A*STAR Outstanding Publications Award
2009, 2010, 2012, 2013, 2014, 2016 and 2017
A*STAR Patent Power Award
2009, 2010 and 2017
Singapore HEALTH Award
(Platinum) 2012, (Gold) 2008 and 2010
BCA Green Mark Award
2013 (Gold) and 2017 (Gold and Goldplus)



Singapore scientists uncover how the liver unclogs itself
Findings could potentially improve prognosis of infants with rare liver disease

Figure: Schematic diagram illustrating how hepatocytes or liver cells clear excess bile from blocked ducts. (A) Bile ducts are blocked in diseases such as biliary atresia. (B) Bile builds up behind the blockage, putting pressure on the surrounding cells that make up the walls of the duct. (C) If the pressure increases, the actin cortex, which lies inside the cell, may rupture. Once the actin filament network is fragmented, the bile will push the cell membrane into the cell, through the disrupted actin network. (D) If the actin network cannot be repaired, then the membrane will continue to be pushed inside until it breaks off into bubble-like vesicles. These vesicles carry the bile through the cell and away from the blockage.

Singapore, June 30, 2017 – A multi-disciplinary team of researchers from the Mechanobiology Institute, Singapore (MBI) at the National University of Singapore (NUS), the Institute of Bioengineering and Nanotechnology (IBN) of A*STAR, and BioSyM, Singapore-MIT Alliance for Research and Technology have described the mechanical principles adopted by liver cells as they remove excess bile during obstructive cholestasis. This study was published online in the Journal of Hepatology earlier this year.

The research team comprises team leader Professor Hanry Yu, who is a Principal Investigator at MBI and IBN; Mr Kapish Gupta, who is a graduate student at MBI and first author of the paper; as well as their fellow MBI researchers - Associate Professor Virgile Viasnoff, Associate Professor Low Boon Chuan, and Assistant Professor Pakorn (Tony) Kanchanawong.

Read more.

Nano Today Reports New Impact Factor: 17.476
The journal continues to rank among world’s most influential scientific journals

Singapore, June 23, 2017 – Singapore-based Nano Today journal’s impact factor has increased from 13.157 to 17.476. The journal continues to rank among the world’s most influential scientific journals according to the latest 2017 Journal Citation Reports® by Thomson Reuters.

“I am delighted with the new impact factor and would like to thank our authors, reviewers and editorial advisory board for their contributions toward making Nano Today a success. I am particularly grateful to our Managing Editor, Noreena AbuBakar, for her outstanding efforts in managing the journal. Nano Today will continue to publish the top articles in this multidisciplinary frontier, and emphasize the importance of the link between design, synthesis, and the wide-ranging applications of nanomaterials and nanosystems,” said Professor Jackie Y. Ying, Editor-in-Chief of Nano Today, and Executive Director of the Institute of Bioengineering and Nanotechnology of A*STAR, Singapore.

Read more.

New Technique by Singapore Researchers May Produce More Durable and Longer Lasting Lithium-Ion Batteries

Clockwise from bottom right: The IBN research team who developed this novel technique comprises Prof Jackie Ying, Mr Ayman Amin AbdelHamid, Dr Yue Yu and Dr Jinhua Yang. © Institute of Bioengineering and Nanotechnology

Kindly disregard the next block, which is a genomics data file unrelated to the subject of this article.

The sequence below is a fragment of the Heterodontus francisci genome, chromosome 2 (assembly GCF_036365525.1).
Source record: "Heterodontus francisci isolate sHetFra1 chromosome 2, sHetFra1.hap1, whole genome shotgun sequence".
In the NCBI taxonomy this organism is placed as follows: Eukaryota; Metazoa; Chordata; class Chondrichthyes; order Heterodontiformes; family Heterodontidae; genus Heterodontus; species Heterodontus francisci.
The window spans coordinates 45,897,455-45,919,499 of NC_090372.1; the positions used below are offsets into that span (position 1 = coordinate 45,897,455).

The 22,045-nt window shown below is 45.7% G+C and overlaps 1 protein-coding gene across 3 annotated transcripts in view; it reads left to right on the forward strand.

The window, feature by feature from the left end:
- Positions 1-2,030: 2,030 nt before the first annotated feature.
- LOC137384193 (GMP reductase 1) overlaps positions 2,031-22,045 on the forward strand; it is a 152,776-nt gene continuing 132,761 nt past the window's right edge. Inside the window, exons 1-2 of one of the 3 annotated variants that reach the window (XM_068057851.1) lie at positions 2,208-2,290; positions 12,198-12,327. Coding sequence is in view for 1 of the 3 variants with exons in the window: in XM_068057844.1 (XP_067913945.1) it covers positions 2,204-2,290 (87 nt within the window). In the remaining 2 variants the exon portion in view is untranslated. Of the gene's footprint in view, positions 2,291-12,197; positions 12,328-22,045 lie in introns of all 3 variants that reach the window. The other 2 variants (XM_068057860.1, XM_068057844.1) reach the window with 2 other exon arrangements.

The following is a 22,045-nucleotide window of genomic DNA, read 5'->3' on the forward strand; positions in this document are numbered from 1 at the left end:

June 22, 2017 – Lithium-ion batteries are used to power many things from mobile phones, laptops, tablets to electric cars. But they have some drawbacks, including limited energy storage, low durability and long charging time. Now, researchers at the Institute of Bioengineering and Nanotechnology (IBN) of A*STAR have developed a new way of producing more durable and longer lasting lithium-ion batteries. This finding was reported today in the Advanced Materials journal.

Led by IBN Executive Director Professor Jackie Y. Ying, the researchers invented a generalized method of producing anode materials for lithium-ion batteries. The anodes are made from ultrathin metal oxide nanosheets, which are ultrathin, two-dimensional materials with excellent electrochemical and mechanical properties.

Read more.


IBN in the News

Building Ties in Pharma Industry 'Just Like Courtship'
The Straits Times, 09 Aug 2017

Treating Fungal Cornea Infection with Synthetic Molecules
PhysOrg, 12 Jul 2017

A New Twist to Treating Fungal Cornea Infection
A*STAR Research, 12 Jul 2017

More News   


6 Dec - 10 Dec
5th Nano Today Conference

Event Calendar   

One-North Run 2017


Combinatorial Evolution of Fast-Conducting Highly Selective K+- Channels via Modularly Tunable Directional Assembly of Crown Ethers
Journal of the American Chemical Society, (2017)
DOI: 10.1021/jacs.7b04335.
(IF: 13.858) article

Molecular Characterization of Circulating Colorectal Tumor Cells Defines Genetic Signatures for Individualized Cancer Care
Oncotarget, (2017)
DOI: 10.18632/oncotarget.19138.
(IF: 5.168) article

Metformin Inhibits Cellular Proliferation and Bioenergetics in Colorectal Cancer Patient-Derived Xenografts
Molecular Cancer Therapeutics, (2017)
DOI: 10.1158/1535-7163.MCT-16-0793.
(IF: 5.764) article



Research Positions

Corporate Administration Positions

Institute of Bioengineering and Nanotechnology   31 Biopolis Way, The Nanos, #04-01, Singapore 138669   Tel: +65 6824 7000   Fax: +65 6478 9080   Email: enquiry@ibn.a-star.edu.sg   |   View IBN Privacy Statement